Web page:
THTR 2203. Directing

Introduces students to the major principles of play direction, including conceiving a production, script analysis, staging, casting, and rehearsing with actors. Students actively engage directing theories and techniques through collaborative class projects and complete the course by conceiving, casting, rehearsing, and presenting short plays of their choosing. A final research and rehearsal portfolio is required.

THTR 3201. Theater Styles

An advanced acting class that explores issues of style. What is Tragedy? Farce? Melodrama? Commedia? Realism? The Absurd? Through research, analysis, and scene work in class, students become familiar with a range of theatrical idioms. Emphasis is placed on understanding the social/cultural needs that give rise to a particular style, and the way in which style is used in contemporary theater to support or subvert a text.



Davis Robinson teaches acting, directing, and courses in Theater Styles, Comedy, Improvisation, Ensemble Devising, Physical Theater, and Shakespeare. He has worked professionally as an actor and director around New England for over twenty years in film, television, and on stage. He often directs for The Shakespeare Theater at Monmouth, most recently The Illusion, Our Town, Blithe Spirit, and Antony and Cleopatra. He directed Waiting for Godot at the Theater Project in Brunswick, and worked with the Columbian-American clown trio, The Fabulous Problemas, to develop their new show. In 2007 he was movement coach for the world premiere of Leslie Epstein’s King of the Jews in Boston. Recent shows for Bowdoin include Light/Dark, End of Summer, A Little Night Music, and The Cripple of Inishmaan.

He trained in Paris with Jacques LeCoq, and is particularly interested in movement-based theater, forgotten American plays, and the creation of original productions adapted from films, novels, and current events.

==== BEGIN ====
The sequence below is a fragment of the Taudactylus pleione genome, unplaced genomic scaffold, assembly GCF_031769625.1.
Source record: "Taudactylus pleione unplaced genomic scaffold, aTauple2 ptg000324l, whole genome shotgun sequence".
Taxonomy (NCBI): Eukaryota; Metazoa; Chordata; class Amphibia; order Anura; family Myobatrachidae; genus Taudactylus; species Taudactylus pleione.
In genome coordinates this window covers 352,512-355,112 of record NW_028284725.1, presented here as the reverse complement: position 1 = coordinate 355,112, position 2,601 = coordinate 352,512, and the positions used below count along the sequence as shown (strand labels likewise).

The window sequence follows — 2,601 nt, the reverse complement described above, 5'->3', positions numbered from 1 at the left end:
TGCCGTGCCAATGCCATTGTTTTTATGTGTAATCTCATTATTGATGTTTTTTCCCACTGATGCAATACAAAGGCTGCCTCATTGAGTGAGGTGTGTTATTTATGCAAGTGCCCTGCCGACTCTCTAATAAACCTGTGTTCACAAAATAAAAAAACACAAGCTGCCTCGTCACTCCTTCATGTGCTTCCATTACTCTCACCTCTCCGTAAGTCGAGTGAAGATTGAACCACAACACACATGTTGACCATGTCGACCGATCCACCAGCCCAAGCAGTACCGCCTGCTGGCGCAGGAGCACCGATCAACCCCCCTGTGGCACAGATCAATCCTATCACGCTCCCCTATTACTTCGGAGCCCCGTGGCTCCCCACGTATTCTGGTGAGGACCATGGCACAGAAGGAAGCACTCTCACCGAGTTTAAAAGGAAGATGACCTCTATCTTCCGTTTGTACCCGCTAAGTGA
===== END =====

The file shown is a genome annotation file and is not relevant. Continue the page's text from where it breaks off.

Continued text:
A Practical Guide to Ensemble DevisingFor several years he worked closely at Emerson College with renowned voice teacher Kristin Linklater. He is also founder and artistic director of the award-winning Beau Jest Moving Theater with whom he acts, writes, directs, and tours nationwide, including runs Off-Broadway and appearances at Lincoln Center and the Piccolo Spoleto Festival in Charleston, SC. Beau Jest recently staged three Tennessee Williams world-premieres for the Provincetown Tennessee Williams Festival, and toured the rarely seen original one-act, Ten Blocks on the Camino Real. They are currently touring an original comic-noir fantasy, Apt 4D. In June, 2015, Professor Robinson published a new book with Palgrave Macmillan on developing original material called A Practical Guide to Ensemble Devising.  

His book The Physical Comedy Handbook was published by Heinemann in 1999. His current research interests include Tennessee Williams, objects in action, and new methods for combining text and physicality in the devising process. Davis studied movement and improvisation for many years with Tony Montanaro at the Celebration Barn Theater, where he teaches devising every summer.Davis Robinson

  • B.A., Hampshire
  • M.F.A., Boston University